|Haiti Archives 1995-1996|
|02/08/95||HAITI INFO 2 September 1995, Vol. 3, #23|
|From: Haitian Information Bureau <hib> Subject: Haiti Info v.3 #23 UNIVERSITY BOILING
(Below is the table of contents and lead story from the most recent issue of Haiti Info, the newsletter of the Haitian Information Bureau. The lead story from each bi-weekly issue is posted in this conference. To receive the entire newsletter, you may subscribe by email, fax or mail. See the subscription information at the end of this entry).
* * * HAITI INFO * * *
News direct from the people and organizations
of Haiti's grassroots democratic movement
Stories: UNIVERSITY AT BOILING POINT
Protests Part of Growing Social Movement
But Overall Lack of Justice Reigns
JEAN MARIE VINCENT COMMEMORATED
CHARLEMAGNE ATTACKS Close-up: CULTURAL IMPERIALISM
Alive and Well in the Caribbean
UNIVERSITY AT BOILING POINT
Protests Part of Growing Social Movement
PORT-AU-PRINCE, Sept. 1 – In the morosity and indifference of the post-electoral climate, a sudden outcry emerged from the public Universite d'Etat d'Haiti (UEH) against a symposium called and organized by the Ministry of Education, Youth and Sport on higher education.
An ad hoc committee, the "Initiative Group for the Re-launching of Mobilization at UEH," bringing together professors and students, took the lead and gave the signal for mobilization in a six-page document: "The Struggle Against the Beginning of the Funeral for Higher Education." Dozens of professors also signed a three-page paper: "In Defense of Public Service in Higher Education."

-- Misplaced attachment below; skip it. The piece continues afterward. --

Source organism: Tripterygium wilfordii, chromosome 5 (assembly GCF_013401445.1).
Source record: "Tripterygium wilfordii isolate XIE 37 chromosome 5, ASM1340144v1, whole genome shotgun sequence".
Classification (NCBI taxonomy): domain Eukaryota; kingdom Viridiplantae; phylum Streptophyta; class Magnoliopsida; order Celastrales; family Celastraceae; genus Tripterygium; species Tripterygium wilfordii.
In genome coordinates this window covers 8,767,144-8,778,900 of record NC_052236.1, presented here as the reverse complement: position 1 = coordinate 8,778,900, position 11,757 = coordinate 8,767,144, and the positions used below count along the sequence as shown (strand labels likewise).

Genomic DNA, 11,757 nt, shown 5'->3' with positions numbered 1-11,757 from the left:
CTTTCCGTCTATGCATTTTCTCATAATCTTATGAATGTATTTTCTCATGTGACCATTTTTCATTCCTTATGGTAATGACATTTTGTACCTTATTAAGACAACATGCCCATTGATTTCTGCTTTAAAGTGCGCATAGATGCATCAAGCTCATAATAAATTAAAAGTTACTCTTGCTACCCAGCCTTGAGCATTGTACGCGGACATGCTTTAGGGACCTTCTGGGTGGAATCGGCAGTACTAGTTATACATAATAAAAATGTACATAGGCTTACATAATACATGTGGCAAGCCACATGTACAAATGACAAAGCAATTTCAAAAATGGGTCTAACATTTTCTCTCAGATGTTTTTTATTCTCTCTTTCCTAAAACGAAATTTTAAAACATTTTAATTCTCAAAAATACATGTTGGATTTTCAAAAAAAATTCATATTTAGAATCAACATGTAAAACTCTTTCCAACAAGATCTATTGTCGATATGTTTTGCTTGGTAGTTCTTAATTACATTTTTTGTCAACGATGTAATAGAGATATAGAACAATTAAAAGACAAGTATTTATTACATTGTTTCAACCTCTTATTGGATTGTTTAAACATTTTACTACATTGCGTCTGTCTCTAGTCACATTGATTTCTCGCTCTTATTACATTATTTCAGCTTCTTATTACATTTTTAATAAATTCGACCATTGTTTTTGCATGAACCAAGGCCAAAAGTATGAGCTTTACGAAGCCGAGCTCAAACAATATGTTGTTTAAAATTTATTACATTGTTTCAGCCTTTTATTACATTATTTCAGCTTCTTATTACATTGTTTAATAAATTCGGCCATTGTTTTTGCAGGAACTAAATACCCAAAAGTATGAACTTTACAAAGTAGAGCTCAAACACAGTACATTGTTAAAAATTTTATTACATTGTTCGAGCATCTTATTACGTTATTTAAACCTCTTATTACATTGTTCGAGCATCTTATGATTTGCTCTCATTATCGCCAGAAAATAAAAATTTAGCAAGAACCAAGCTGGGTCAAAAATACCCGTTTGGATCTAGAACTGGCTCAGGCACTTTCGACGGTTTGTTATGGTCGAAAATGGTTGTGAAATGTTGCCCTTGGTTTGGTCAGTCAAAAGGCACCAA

Over the past two weeks, a wide mobilization has been activated taking different forms: meetings, debates, posters, press conferences, graffiti, and so on, climaxing in a demonstration on Monday which led to the postponement of the symposium and the resignation of the Provisional Rectorate Council (PRC).
The Origins of the Dispute
The UEH has been blocked and in a state of crisis for some time. In an effort to move things forward, the PRC (Roger Gaillard, Michel Hector and Marie-Carmel Austin) organized a Pedagogical Day on July 21, attended by professors, students and administration. The result was an ad hoc committee charged with mobilizing all sectors of the university to consider a series of proposals for reforms that the mixed student-professor councils of all 11 faculties would review, amend and adopt. Then, the UEH would prepare the actual laws for the reforms.
At the same time as this process was going on, however, the ministry by-passed the committee and organized a four-day symposium to deliberate the future of higher education, including a review of three drafts of laws regulating the university and the sector.
A Matter of Principle